Antibody staining of ovaries and embryos was performed as described (Tomancak et al., 2000). In situ hybridisation was performed as described by Wilkie et al. (Wilkie et al., 1999), and an RNA probe corresponding to full-length bicoid mRNA was generated by in vitro transcription using an Ambion Megascript kit. Double staining for bicoid mRNA and Exu GFP was performed as described by Vanzo and Ephrussi (Vanzo and Ephrussi, 2002) using a mouse anti-GFP antibody (Roche) in a 1:200 dilution. For double staining for Exu-GFP and Par-1, the same antibody was used in combination with a rabbit anti-Par-1 antibody (Tomancak et al., 2000) at a 1:40 dilution. Anti-Bicoid (Kosman et al., 1998) antibody was used at a 1:600 dilution.

Western blotting

Preparation of ovarian extracts and western blotting was performed as described (Riechmann et al., 2002). An anti-Exu antibody from rabbit was used at a 1:10.000 dilution. For the blot shown in Fig. 1B, Exu was detected with Enhanced Chemiluminescence using an anti-rabbit antibody coupled to horseradish peroxidase. For the blot in Fig. 4E, a fluorochrome-coupled anti-rabbit antibody was used, and signal was detected using an Odyssey scanner (LI-CORE).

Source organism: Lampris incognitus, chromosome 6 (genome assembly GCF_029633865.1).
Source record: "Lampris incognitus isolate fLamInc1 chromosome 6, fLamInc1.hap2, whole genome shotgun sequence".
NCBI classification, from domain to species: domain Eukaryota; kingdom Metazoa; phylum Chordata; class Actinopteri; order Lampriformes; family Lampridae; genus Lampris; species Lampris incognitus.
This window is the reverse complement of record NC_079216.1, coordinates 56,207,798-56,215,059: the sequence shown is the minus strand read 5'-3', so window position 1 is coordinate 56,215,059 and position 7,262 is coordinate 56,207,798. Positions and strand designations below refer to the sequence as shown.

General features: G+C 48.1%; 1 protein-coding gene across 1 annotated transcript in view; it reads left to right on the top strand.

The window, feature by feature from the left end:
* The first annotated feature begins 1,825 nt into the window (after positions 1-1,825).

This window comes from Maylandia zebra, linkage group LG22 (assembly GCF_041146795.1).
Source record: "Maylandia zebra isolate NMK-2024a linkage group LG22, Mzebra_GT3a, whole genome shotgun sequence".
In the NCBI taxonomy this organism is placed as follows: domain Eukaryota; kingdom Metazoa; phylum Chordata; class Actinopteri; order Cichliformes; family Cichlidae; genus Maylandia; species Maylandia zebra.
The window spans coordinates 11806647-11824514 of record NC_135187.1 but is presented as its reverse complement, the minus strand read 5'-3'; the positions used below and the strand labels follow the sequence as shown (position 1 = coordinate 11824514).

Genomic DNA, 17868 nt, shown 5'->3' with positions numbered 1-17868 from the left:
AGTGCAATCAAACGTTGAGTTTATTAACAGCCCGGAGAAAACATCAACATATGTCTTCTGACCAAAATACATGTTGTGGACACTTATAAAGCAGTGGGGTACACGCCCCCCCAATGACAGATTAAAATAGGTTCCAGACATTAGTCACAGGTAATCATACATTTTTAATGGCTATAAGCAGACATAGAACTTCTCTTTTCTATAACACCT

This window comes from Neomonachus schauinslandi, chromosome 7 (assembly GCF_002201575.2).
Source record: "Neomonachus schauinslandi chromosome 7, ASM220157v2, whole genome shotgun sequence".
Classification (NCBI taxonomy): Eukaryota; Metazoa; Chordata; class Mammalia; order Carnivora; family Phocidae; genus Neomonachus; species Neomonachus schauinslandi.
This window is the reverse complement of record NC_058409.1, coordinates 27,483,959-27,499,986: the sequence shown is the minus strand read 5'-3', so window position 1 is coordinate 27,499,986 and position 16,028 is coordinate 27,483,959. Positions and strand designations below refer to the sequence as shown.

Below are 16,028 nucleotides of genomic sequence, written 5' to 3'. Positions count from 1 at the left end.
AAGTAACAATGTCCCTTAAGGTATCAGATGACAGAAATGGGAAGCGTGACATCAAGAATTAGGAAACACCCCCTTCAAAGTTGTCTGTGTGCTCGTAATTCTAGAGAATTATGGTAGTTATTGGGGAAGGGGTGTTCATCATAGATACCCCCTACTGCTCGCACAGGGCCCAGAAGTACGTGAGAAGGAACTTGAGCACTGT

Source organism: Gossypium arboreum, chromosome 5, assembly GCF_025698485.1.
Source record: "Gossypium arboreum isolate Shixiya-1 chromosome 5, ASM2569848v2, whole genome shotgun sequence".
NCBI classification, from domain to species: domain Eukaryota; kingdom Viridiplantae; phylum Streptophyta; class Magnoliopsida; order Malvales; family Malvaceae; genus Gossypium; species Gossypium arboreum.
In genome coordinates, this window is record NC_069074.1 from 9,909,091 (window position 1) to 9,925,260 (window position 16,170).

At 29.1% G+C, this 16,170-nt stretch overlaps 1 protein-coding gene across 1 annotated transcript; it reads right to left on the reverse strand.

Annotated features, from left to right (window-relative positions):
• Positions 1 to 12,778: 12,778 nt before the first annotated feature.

Fig. 1.

Par-1 phosphorylates Exu in vitro and in vivo. (A) In vitro translated and 35S radiolabelled Exu protein subjected to SDS-PAGE and autoradiography. Exu protein incubated in kinase buffer alone migrates as three bands consisting of a major band at 60 kDa and two weaker protein bands that migrate more slowly (lane 2). As phosphorylation usually reduces the electrophoretic mobility of a protein, the presence of the two weak bands of Exu suggests that the protein is phosphorylated by kinases present in the in vitro translation extract. The absence of the slowly migrating protein bands after 2 hours treatment with lambda phosphatase shows that Exu is phosphorylated (lane 3). Phosphorylation is dramatically increased after incubation with Par-1 kinase, as revealed by the absence of the 60 kDa fast migrating band and the appearance of a slowly migrating protein doublet at 66 kDa (lane 1). (B) Western blot of ovarian extracts of females of the indicated genotypes probed with an antibody against Exu (upper panel) or Tubulin (lower panel) as a loading control. par-1W3 is a null allele, and par-19A and par-1574 are hypomorphic alleles. par-1 overexpression in ovaries was achieved by placing par-1 under the control of the Gal4 UAS system and expressing a UAS-par-1 transgene in the germline using the nanosGal4:VP16 driver.